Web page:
تفاوت SES در فراشناخت کودکان جوان در زمینه حل مسئله ریاضی
|کد مقاله||سال انتشار||مقاله انگلیسی||ترجمه فارسی||تعداد کلمات|
|34658||2003||20 صفحه PDF||سفارش دهید||8203 کلمه|
Publisher : Elsevier - Science Direct (الزویر - ساینس دایرکت)
Journal : Cognitive Development, Volume 18, Issue 3, July–September 2003, Pages 431–450
This investigation examines socioeconomic (SES) differences in young children’s development of key aspects of metacognition and related language. The participants were 102 children ranging in age from 4 years 0 months to 5 years 11 months in five daycare centers located in New York City. Metacognitive abilities and language were observed as children engaged in an individually administered clinical interview concerning mathematical problem solving. The results indicate that the ability to describe thinking and explain ideas is stronger in the upper-SES group than the middle- or lower-SES groups. The findings also indicate that all the SES groups, and children of both ages, show little awareness of mistakes and adaptability without adult assistance. The capacity to express thinking was found to increase with age during early childhood. The results suggest that young children begin to employ rudimentary forms of metacognition before the onset of formal schooling. Implications for education are discussed.
This study focuses primarily on potential socioeconomic status (SES) differences in metacognition during the course of young children’s mathematical problem solving. The study also aims to shed light on the development of metacognition in 4- and 5-year-olds.
نتیجه گیری انگلیسی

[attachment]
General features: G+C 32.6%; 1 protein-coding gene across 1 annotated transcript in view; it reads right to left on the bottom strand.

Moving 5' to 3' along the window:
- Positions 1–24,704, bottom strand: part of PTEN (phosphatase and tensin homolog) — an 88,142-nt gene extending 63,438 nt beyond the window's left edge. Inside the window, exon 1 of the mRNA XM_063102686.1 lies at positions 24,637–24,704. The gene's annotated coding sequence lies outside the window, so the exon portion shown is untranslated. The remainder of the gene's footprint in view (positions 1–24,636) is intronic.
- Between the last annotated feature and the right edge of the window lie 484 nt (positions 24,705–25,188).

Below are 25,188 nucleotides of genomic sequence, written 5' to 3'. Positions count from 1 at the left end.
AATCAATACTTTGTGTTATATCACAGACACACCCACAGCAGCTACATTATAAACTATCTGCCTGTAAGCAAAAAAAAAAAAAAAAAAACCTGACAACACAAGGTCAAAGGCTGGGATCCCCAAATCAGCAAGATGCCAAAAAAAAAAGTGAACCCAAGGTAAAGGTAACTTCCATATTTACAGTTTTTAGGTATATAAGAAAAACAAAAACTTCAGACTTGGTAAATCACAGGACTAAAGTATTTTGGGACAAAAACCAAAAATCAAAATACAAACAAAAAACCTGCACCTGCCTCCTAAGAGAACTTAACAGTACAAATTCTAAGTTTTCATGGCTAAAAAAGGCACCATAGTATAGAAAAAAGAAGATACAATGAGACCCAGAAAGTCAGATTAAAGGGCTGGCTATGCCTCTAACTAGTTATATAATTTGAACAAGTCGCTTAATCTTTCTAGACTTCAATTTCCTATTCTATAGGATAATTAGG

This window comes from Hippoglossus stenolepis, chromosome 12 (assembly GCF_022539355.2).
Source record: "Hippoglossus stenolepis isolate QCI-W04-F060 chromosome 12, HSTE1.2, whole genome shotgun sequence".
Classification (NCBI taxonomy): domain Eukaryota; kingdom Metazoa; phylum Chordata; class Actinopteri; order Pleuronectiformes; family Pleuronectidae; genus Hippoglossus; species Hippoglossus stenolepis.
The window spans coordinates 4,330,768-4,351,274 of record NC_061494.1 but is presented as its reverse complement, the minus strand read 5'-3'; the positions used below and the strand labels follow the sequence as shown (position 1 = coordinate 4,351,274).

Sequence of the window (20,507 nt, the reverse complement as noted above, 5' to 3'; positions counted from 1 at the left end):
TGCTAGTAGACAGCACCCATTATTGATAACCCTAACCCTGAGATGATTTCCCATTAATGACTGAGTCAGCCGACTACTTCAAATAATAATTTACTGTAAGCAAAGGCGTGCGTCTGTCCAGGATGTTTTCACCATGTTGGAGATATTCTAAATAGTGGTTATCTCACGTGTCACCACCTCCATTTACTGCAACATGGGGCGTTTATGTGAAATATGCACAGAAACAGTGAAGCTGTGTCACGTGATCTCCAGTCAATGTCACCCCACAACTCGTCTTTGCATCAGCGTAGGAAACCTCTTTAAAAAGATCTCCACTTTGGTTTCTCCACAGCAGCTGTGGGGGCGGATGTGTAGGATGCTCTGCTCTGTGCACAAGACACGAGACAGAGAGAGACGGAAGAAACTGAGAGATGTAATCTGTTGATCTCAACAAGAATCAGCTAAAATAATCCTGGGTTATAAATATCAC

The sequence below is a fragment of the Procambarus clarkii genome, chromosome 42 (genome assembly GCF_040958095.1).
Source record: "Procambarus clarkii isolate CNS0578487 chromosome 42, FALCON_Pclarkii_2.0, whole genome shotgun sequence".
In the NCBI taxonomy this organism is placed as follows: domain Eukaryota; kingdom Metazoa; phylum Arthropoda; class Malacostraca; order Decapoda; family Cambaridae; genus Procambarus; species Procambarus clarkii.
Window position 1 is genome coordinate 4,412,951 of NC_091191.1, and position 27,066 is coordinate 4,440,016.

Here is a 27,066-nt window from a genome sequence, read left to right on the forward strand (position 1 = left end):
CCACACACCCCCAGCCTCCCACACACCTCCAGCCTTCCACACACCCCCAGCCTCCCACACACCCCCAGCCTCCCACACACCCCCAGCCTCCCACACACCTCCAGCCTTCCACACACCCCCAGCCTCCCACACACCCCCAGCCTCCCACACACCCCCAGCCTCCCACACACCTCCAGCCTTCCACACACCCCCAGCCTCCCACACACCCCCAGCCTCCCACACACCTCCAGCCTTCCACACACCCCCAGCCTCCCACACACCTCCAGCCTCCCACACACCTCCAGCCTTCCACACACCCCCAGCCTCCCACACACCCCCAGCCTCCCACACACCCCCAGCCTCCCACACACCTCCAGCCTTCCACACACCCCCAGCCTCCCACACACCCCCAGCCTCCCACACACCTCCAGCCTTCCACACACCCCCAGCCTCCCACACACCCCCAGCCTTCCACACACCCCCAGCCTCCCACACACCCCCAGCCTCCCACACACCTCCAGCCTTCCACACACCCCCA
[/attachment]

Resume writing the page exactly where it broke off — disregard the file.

There appear to be few SES differences in the three aspects of metacognition that develop slowly during the years of early childhood and in the frequency and kinds of language employed in the clinical interview. Yet the differences that do emerge are important: advantaged children show somewhat more facility in describing thought and explaining ideas than do their less advantaged peers. These metacognitive and verbal skills may be a significant asset in two ways. They may help children to learn school mathematics. They may also lead teachers to conclude that children who can describe thinking and explain ideas are more mathematically competent than children who are less articulate. Our work suggests two possible courses of action for educators. One is to stress education in mathematical metacognition for all children. Schools can help to promote metacognition in the preschool (ages 4 and 5) and primary (ages 6, 7, and 8) years by explicitly helping children — especially less advantaged children — to recognize mistakes, to change inefficient or incorrect strategies, and to talk about their thinking. Education in metacognition should be a key part of the curriculum. The educational focus should in a sense not be on mathematics as a separate topic, but on thinking about mathematics. A second course of action is to help teachers realize that despite their inability to express thinking and explain ideas, young children nevertheless possess considerable mathematical competence. The same children who display relatively low levels of metacognitive ability are able to perform rather well on key mathematical tasks, displaying useful strategies to solve addition and subtraction problems (Ginsburg et al., 2001). In brief, the system of education can help young children develop their budding mathematical metacognition and can help teachers appreciate inarticulate children’s underlying mathematical competence.